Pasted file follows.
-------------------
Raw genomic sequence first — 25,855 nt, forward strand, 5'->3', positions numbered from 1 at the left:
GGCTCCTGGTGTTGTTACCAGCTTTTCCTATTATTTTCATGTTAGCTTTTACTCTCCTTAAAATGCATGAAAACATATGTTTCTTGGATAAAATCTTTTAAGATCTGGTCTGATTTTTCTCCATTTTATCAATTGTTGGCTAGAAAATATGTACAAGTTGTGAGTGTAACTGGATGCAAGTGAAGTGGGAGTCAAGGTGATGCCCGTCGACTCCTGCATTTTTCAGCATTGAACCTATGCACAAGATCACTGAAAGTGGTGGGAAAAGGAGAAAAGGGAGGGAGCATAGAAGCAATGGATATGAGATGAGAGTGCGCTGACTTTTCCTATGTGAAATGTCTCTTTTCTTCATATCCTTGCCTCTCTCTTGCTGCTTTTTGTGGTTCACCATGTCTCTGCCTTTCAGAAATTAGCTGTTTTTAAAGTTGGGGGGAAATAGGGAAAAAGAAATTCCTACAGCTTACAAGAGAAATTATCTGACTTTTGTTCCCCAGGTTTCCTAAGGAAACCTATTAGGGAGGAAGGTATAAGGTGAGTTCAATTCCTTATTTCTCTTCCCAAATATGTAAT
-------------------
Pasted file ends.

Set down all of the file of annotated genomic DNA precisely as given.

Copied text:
Raw genomic sequence first — 25,855 nt, forward strand, 5'->3', positions numbered from 1 at the left:
GGCTCCTGGTGTTGTTACCAGCTTTTCCTATTATTTTCATGTTAGCTTTTACTCTCCTTAAAATGCATGAAAACATATGTTTCTTGGATAAAATCTTTTAAGATCTGGTCTGATTTTTCTCCATTTTATCAATTGTTGGCTAGAAAATATGTACAAGTTGTGAGTGTAACTGGATGCAAGTGAAGTGGGAGTCAAGGTGATGCCCGTCGACTCCTGCATTTTTCAGCATTGAACCTATGCACAAGATCACTGAAAGTGGTGGGAAAAGGAGAAAAGGGAGGGAGCATAGAAGCAATGGATATGAGATGAGAGTGCGCTGACTTTTCCTATGTGAAATGTCTCTTTTCTTCATATCCTTGCCTCTCTCTTGCTGCTTTTTGTGGTTCACCATGTCTCTGCCTTTCAGAAATTAGCTGTTTTTAAAGTTGGGGGGAAATAGGGAAAAAGAAATTCCTACAGCTTACAAGAGAAATTATCTGACTTTTGTTCCCCAGGTTTCCTAAGGAAACCTATTAGGGAGGAAGGTATAAGGTGAGTTCAATTCCTTATTTCTCTTCCCAAATATGTAAT